By Greg Needell
Alpine Race Consulting

FINALLY! Ted Ligety has won the big prize at a big race in the discipline that matters most to him. A long time ago, when Ted was considered a slalom specialist or a slalom talent by the Europeans and the others on tour, he came to us and told us that he wanted to and could be a viable World Cup GS skier. We, the staff, were a little hesitant in the spring of 2005 as we wanted him to establish himself more as a slalom guy on the World Cup. What we meant was to get deeper into the WCSL and be more bullet proof to falling out of the rankings if the GS experiment did not work out so well. Let's just say Ted was persistent and persuasive in his argument. And really that is when my job changed within the World Cup tech group to being a little more "Ted focused" and GS discipline focused.

Anyway, Ted worked very hard on his GS and branched out into DH as well to be focused on the Combined event too. Throughout the spring and summer his training volume was shifted toward GS a lot more. As well, Voelkl gave him a dedicated company serviceman and a new GS model that he and Jimmy Cochran helped design. Regardless, Ted's focus in training paid off in GS as he went off in Soelden, going from 64 start position to 8th at the finish. It was a great day for all of us and an indication of things to come. That season, I thought Ted was skiing the best GS in the world going into the Torino Games and he looked the part at the Olympic free ski in Sestriere. That one did not work out so well, but a few days later he won his first World Cup GS in Yong Pyong, South Korea.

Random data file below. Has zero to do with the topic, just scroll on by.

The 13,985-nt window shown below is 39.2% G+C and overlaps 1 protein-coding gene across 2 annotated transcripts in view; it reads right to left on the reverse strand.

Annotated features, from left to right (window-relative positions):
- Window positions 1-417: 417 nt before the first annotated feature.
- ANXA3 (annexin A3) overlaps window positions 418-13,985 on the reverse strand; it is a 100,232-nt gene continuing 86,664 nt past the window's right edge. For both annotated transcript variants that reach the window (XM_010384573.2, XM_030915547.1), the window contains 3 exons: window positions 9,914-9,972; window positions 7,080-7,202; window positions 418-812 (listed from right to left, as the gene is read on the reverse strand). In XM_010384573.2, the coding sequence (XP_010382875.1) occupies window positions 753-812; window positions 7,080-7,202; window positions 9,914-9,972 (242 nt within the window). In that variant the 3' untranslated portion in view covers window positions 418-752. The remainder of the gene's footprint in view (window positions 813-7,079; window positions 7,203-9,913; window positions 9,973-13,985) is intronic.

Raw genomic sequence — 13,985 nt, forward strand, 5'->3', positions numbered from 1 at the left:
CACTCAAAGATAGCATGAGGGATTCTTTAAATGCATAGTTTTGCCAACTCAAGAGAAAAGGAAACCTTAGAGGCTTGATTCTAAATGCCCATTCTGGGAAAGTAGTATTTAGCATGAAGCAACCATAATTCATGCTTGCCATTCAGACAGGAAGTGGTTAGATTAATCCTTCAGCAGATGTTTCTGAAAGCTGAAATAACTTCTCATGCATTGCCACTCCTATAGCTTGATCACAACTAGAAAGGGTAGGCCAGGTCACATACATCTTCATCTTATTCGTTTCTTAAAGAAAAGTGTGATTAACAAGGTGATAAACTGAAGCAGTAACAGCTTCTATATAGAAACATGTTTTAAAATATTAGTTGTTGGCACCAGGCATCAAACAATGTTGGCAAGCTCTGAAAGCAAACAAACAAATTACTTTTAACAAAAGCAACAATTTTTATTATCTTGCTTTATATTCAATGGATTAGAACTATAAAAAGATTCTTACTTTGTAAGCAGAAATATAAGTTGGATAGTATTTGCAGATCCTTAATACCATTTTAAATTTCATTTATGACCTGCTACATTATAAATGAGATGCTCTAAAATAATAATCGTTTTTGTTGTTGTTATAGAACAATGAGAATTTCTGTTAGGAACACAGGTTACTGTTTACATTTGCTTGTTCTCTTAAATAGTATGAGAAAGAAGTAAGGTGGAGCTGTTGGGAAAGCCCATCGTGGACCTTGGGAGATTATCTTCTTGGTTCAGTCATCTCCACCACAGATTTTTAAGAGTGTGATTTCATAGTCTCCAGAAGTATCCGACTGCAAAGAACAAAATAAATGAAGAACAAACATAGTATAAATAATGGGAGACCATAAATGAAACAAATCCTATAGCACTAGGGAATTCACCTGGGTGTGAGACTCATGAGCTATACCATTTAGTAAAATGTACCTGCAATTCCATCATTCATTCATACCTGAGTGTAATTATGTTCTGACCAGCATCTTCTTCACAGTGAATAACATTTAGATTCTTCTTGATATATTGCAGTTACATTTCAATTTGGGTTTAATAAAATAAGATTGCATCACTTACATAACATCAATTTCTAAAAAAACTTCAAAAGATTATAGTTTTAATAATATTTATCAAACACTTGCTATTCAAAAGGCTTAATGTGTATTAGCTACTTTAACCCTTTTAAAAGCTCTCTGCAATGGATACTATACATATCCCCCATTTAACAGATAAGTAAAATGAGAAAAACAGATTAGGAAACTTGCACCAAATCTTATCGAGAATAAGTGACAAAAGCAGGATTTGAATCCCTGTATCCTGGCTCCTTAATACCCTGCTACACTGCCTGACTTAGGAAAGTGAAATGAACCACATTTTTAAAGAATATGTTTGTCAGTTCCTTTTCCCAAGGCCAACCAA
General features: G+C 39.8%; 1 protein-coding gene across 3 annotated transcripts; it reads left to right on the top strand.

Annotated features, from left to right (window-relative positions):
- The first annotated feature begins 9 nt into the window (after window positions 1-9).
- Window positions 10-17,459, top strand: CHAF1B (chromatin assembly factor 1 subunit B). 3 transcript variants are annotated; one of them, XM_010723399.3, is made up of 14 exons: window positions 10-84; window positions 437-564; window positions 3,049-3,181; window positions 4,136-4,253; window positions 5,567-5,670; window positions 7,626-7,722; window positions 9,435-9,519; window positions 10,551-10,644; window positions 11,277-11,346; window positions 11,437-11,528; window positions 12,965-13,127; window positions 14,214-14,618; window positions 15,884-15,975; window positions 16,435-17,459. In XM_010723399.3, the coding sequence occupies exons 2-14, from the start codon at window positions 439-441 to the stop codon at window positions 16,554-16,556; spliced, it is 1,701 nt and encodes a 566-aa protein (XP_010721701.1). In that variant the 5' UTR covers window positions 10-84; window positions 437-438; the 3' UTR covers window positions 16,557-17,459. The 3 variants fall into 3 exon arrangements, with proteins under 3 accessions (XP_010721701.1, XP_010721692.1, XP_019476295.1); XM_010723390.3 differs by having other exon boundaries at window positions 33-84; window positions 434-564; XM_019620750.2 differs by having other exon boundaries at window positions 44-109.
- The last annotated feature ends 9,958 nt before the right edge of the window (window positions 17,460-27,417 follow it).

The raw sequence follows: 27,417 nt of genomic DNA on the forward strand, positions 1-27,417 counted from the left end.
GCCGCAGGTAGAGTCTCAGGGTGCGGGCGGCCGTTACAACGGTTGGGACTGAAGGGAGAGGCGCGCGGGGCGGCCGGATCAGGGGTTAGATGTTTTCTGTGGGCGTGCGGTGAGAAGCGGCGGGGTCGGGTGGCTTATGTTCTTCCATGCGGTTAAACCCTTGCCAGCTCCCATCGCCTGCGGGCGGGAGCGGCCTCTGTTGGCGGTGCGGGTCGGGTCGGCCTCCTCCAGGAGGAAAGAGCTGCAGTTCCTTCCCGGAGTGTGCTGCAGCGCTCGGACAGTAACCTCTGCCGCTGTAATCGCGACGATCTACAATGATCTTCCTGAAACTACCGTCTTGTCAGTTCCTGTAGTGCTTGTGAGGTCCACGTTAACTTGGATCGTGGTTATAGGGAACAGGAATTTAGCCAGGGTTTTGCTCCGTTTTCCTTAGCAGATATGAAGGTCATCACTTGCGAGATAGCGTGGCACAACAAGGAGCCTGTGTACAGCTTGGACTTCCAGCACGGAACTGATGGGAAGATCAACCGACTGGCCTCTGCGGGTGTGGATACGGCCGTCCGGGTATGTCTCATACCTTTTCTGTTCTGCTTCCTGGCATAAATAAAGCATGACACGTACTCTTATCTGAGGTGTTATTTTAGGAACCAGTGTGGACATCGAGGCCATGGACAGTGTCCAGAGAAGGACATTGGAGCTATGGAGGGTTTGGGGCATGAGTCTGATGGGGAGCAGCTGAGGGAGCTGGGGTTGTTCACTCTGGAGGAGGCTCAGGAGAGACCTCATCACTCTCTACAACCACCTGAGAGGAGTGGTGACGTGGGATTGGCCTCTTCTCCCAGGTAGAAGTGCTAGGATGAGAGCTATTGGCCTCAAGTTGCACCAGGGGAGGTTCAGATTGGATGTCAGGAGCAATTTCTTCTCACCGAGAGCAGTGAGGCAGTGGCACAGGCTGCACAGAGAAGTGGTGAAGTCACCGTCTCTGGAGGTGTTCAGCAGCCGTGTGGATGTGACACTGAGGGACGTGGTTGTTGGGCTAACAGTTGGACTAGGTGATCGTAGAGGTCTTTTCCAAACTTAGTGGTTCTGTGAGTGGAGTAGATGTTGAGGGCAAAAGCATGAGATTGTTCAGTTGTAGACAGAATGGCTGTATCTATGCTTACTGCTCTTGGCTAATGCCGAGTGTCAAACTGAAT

Of course, the other outcome of all the focus in GS was that the slalom would eventually fall off. And it did. Many blame it on the switch to Rossignol but I really do not think that is it. I think more than anything it is that slalom is dominated by specialists and it is a different sport altogether at the World Cup level. Guys who do both really need to tip the scales one way or another toward GS or slalom to be able to be excellent at least in one of the two technical disciplines. Ted chose GS which was obviously the right one for him. Congratulations Teddy! You deserve it!

In yet another close race, Cyprien Richard (FRA) finished second behind Ted and continued to prove that he belongs right in the mix with Ted and should take the globe chase right down to the wire, along with Svindal who won the first run and narrowly missed another medal by .06 behind Schoerghofer.

And Phillip Schoerghofer got himself a bronze and truly saved the day for the Austrians. I have to give him a lot of credit in getting to the podium as all the weight of Austria was on him and Romed Baumann with Benni going down to an ACL tear in the Team event. Schoergi has been on fire lately and look for him to put some pressure on the top guys in Kranjska Gora and Lenzerheide at the end of the year.